9. This is such important work and urgent that these women’s voices be heard. Malika and Seeta, keep writing and sharing your stories. And take good care. Hugs.

  10. Seeta you told it the way it should be told. The facts, the voice of a woman. Her story.

    Please keep sending more. Your reporting is so important. much love Barbara

  11. Stacy Parker Le Melle says:

    Thank you, Seeta, for taking us inside a place where few outsiders will go, and for talking to a woman whose story needs to be heard. It’s hard for me not to feel low and helpless after hearing her story, for her suffering seems extremely unfair. But I can pray for her and wish her healing and strength. And I can thank you again for helping us see more clearly.

    Must say though, one line that really stuck with me–when the General said that the women were incarcerated for “murder, escaping from the house…” !! The very idea that “escaping the house” could be anything closely akin to murder…

    Keep up the excellent work!
    Stacy

  12. Elizabeth D. says:

    Seeta,
    Thank you for shedding light on such an inspirational woman. How she manages to stay strong through such traumatizing suffering, we will never understand. Your story allows for many to recognize the injustice in Iran and the help that many women need under a corrupt government.

  13. I thought this was an excellent detailed account of Malika’s time in prison and how she was accused of sexual relations with men, an accusation surely given to thousands of women. Interesting that the prison allows these women so many freedoms, including having their children with them. I look forward to reading more of your reports in the future, Seeta.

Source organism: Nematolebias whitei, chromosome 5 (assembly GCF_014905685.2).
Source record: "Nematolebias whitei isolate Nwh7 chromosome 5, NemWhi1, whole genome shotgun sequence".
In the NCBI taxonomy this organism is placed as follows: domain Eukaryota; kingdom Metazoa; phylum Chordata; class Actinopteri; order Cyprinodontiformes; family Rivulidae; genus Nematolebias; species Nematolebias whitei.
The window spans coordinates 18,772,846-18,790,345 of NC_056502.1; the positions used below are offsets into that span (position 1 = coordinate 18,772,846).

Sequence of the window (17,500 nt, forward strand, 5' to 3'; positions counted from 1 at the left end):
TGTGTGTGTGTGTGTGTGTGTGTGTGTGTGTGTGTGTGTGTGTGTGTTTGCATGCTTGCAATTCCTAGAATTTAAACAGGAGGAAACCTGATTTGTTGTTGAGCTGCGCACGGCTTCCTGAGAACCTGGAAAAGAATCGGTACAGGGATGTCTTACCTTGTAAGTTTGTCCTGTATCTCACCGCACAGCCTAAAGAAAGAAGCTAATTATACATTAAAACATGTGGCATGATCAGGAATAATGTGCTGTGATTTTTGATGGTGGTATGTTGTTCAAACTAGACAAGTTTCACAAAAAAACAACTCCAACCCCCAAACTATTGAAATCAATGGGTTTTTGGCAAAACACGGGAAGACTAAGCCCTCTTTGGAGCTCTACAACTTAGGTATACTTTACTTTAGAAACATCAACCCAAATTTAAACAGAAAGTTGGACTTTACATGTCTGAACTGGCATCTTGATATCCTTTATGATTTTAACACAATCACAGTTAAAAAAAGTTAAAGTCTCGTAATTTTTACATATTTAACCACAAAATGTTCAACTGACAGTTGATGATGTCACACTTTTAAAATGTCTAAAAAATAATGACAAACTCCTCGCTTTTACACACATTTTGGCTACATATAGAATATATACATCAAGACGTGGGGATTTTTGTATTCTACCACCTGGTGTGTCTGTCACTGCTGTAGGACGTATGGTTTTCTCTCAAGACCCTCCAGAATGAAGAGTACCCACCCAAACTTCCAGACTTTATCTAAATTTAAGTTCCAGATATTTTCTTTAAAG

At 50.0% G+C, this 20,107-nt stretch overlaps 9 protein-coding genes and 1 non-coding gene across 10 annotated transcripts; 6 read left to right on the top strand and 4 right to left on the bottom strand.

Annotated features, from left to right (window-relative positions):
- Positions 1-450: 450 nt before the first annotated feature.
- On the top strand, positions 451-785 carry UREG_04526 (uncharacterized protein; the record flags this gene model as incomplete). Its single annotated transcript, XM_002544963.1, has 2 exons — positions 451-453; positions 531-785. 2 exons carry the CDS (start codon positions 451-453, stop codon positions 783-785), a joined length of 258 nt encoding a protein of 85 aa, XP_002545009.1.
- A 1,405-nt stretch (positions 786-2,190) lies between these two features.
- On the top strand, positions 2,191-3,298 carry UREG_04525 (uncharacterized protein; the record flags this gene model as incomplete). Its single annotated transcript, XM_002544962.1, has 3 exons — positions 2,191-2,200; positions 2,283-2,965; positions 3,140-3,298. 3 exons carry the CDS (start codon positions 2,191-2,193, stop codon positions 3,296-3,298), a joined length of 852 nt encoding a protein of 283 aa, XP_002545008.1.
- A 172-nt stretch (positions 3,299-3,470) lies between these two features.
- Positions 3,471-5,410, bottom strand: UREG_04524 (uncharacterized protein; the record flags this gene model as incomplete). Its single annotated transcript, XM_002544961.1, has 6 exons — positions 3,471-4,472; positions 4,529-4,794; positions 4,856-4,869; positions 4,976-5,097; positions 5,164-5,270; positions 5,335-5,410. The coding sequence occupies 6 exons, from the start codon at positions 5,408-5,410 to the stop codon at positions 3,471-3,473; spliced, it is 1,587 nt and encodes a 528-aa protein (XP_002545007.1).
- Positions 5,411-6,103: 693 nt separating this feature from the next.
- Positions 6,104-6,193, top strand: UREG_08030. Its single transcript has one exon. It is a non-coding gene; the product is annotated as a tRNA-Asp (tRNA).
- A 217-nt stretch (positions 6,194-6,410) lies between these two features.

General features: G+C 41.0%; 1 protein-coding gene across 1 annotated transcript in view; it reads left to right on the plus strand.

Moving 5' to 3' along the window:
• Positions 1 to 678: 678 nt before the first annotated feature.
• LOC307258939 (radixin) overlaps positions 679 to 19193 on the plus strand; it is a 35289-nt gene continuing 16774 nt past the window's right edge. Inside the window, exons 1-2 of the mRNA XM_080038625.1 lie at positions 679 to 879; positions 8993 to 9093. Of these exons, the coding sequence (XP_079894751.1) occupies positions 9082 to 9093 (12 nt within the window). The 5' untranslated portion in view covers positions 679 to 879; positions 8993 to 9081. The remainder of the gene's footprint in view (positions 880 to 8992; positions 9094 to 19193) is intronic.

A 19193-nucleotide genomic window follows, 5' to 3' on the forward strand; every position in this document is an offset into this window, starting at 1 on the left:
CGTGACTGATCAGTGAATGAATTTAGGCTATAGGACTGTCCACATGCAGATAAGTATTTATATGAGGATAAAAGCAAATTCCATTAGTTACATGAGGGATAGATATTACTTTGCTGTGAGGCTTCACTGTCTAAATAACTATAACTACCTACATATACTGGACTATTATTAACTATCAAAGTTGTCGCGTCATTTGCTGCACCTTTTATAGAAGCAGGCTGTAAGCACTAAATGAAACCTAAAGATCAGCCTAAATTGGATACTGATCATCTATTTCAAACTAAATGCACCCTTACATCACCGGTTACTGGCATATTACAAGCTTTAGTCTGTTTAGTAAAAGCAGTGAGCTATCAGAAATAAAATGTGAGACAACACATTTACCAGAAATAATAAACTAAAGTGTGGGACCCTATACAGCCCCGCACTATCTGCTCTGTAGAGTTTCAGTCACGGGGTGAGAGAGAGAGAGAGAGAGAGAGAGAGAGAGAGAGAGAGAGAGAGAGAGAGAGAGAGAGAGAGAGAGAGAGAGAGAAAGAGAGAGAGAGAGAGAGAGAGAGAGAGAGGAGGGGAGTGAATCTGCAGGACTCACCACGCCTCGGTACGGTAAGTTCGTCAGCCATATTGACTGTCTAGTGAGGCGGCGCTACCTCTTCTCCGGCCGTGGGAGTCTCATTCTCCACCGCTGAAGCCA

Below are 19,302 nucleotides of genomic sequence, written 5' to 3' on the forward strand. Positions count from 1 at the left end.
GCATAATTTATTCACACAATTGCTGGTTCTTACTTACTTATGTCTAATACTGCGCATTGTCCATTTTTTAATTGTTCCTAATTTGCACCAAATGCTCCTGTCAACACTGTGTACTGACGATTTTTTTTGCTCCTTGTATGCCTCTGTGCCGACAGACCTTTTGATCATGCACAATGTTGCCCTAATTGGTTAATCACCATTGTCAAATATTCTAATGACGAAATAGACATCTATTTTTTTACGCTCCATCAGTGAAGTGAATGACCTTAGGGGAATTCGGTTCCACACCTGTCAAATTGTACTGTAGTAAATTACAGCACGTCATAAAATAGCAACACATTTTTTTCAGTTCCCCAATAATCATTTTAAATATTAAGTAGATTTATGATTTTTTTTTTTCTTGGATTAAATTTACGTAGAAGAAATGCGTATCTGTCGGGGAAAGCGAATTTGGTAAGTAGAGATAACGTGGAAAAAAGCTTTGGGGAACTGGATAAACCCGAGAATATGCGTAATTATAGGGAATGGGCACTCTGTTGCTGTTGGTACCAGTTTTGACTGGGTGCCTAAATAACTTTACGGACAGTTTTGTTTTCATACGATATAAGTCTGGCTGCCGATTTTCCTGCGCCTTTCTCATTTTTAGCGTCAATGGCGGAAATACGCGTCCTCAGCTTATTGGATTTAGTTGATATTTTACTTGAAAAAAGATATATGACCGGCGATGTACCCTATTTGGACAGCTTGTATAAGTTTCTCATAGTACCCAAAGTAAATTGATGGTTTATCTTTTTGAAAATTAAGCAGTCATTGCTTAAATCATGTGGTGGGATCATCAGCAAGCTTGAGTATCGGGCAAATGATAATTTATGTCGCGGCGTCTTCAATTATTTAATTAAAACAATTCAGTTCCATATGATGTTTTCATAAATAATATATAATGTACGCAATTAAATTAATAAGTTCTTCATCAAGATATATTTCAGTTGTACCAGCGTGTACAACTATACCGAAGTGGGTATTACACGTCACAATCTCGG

14. Brianna D. says:

    Thank you for sharing Malika’s story. It is very important for people from other countries to hear true stories of the plight of Afghan women. The way they are treated is hard to swallow as a Westerner who has never been faced with such blatant discrimination. The quotes you included were poignant and added a lot of the story. It almost seems as is jail is a safe haven for Afghan women–They have more freedom behind bars than within their culture/society.

  15. Hello, Seeta. Your report was very profitable! Afghan women are victims of injustice most of times and this has to stop one day. I wish from the bottom of my heart that this day comes soon.
    Hugs,
    Renata, from Brazil.

  16. Seeta,
    Every mother feels for Malika. I pray that she sees her children.

    Thank you for sharing this story and helping us see what women are going through, how they end up in prison–often for no reason. Please keep reporting and writing!
    Hugs,
    Barbara

  17. Kristen says:

    Thank you for sharing. It is so sad to hear about such injustice toward women. I hope to learn more from your reports. Please keep writing.

  18. It was so painful to read the account. Please keep sharing and writing. That is the only way to keep the world informed !

  19. I really enjoyed reading this story. It was so descriptive and moving that it made me feel as if I were there and made it easier for me to understand. I believe that your writing has opened a whole new door for others to better understand what Malika went through.

Trackbacks

  1. […] and family to travel outside [their] country on [her] own’ (underlining mine).  Read ‘Behind Bars’ and note that women are in gaol for ‘escaping from the home’.  Read ‘Blue Like […]